Williams v. Illinois

Summarized by:

  • Court: United States Supreme Court
  • Area(s) of Law: Evidence
  • Date Filed: December 6, 2011
  • Case #: 10-8505
  • Judge(s)/Court Below: Court Below: 939 N.E.2d 268 (Ill. 2010)
  • Full Text Opinion

Whether a state violates a criminal defendant's constitutional right to be confronted with the witnesses against him when it allows an expert to testify about DNA reports prepared by analysts who do not appear at trial.

Police developed Williams' DNA profile from blood drawn pursuant to a court order following his arrest for charges unrelated to this case. An Illinois State Police ("ISP") forensic biologist matched DNA from Williams to DNA derived from vaginal swabs taken from a rape victim. Williams was arrested on charges of aggravated sexual assault, aggravated robbery, and aggravated kidnapping. A judge convicted Williams following a bench trial. During trial, the ISP forensic biologist testified, over Williams' objection, that in her expert opinion, Williams' DNA profile matched the DNA profile derived from the vaginal swabs taken from the rape victim. The Illinois Supreme Court affirmed Williams' conviction.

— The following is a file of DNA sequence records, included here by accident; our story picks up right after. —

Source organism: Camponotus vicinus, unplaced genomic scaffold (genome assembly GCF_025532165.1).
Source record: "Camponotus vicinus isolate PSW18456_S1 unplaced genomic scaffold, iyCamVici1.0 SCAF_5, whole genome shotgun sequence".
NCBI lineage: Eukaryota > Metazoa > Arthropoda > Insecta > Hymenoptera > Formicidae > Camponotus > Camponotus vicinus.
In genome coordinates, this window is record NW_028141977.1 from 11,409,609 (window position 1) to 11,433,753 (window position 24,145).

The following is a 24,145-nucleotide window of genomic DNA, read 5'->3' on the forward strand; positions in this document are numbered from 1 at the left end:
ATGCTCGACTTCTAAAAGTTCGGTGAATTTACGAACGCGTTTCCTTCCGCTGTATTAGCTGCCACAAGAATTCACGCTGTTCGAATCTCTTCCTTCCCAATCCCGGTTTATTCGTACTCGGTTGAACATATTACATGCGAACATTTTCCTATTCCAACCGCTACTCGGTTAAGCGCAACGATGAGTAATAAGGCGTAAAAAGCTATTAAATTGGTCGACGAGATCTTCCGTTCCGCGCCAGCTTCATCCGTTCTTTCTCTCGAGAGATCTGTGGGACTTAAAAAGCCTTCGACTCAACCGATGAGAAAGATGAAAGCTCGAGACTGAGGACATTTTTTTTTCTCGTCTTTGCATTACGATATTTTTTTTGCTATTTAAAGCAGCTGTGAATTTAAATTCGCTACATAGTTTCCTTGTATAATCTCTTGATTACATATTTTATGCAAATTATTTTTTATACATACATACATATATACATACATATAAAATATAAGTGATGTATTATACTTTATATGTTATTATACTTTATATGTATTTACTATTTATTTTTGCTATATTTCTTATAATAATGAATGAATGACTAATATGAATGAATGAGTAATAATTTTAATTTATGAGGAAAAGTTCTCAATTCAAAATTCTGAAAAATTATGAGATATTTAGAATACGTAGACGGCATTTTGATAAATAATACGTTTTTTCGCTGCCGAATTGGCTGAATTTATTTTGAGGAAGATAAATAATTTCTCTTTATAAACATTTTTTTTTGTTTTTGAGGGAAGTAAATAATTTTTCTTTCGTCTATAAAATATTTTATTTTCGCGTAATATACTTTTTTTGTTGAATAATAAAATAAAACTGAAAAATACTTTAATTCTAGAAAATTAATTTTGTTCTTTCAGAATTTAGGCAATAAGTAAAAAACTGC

On appeal, Williams argues that the court denied his rights under the Confrontation Clause when it allowed expert testimony that relied on DNA analysis developed by an independent lab whose analysts did not testify at trial. Williams argues that, because the DNA reports were testimonial, it was error to allow the state's expert to testify as to the substance of the reports without affording him the opportunity to cross-examine the analysts who prepared the DNA reports. Finally, Williams argues that it is critical that a defendant be given the opportunity to test the accuracy of the analysts' veracity and methodology through cross-examination.

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